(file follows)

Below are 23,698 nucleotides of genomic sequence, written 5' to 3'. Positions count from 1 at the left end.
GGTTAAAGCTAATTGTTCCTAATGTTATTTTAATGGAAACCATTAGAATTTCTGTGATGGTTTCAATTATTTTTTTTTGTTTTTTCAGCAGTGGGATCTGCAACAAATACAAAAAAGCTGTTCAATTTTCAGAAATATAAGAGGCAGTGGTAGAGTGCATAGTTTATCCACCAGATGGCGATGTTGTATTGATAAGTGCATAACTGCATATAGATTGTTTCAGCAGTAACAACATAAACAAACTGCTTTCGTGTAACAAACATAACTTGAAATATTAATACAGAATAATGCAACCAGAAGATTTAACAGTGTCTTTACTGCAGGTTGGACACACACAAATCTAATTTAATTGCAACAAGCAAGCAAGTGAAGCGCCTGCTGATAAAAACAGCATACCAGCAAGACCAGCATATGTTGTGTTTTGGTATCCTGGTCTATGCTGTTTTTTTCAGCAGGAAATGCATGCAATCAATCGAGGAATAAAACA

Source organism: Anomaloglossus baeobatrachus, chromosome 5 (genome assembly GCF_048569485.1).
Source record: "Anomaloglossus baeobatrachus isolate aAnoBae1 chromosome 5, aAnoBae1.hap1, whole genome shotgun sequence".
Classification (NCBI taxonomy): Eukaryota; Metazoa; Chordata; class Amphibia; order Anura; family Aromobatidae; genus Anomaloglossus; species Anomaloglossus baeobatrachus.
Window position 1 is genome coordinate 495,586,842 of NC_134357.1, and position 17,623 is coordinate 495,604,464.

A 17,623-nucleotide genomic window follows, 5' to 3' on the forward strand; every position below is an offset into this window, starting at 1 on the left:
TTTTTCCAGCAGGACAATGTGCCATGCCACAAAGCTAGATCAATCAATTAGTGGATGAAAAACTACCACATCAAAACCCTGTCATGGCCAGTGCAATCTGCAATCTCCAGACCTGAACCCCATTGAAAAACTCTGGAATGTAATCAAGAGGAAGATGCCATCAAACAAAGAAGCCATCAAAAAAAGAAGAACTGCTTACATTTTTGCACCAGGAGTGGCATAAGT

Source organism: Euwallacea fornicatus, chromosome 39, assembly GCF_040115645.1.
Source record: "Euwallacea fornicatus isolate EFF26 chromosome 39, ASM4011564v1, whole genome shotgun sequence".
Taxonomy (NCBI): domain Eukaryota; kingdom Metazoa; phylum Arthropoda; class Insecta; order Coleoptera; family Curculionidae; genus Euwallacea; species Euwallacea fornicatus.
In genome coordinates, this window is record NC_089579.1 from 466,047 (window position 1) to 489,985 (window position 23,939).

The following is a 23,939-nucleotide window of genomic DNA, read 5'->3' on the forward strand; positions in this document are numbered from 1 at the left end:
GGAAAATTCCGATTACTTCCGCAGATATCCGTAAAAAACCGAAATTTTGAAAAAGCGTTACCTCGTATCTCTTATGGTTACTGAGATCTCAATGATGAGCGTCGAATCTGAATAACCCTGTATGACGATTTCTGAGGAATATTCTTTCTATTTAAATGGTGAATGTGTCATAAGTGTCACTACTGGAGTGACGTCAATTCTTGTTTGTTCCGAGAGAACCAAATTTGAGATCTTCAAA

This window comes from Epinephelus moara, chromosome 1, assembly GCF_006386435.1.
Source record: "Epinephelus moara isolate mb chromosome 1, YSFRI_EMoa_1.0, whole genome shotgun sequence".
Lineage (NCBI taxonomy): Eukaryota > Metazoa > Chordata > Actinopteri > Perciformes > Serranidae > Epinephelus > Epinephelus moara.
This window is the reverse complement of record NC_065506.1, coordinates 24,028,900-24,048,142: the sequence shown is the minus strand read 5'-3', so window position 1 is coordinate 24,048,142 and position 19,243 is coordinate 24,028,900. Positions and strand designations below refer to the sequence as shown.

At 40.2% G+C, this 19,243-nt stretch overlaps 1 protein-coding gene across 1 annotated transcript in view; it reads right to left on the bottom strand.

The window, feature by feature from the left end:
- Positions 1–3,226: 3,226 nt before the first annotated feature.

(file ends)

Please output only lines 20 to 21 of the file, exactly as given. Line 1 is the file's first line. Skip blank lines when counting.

The window, feature by feature from the left end:
- Positions 1–3,226: 3,226 nt before the first annotated feature.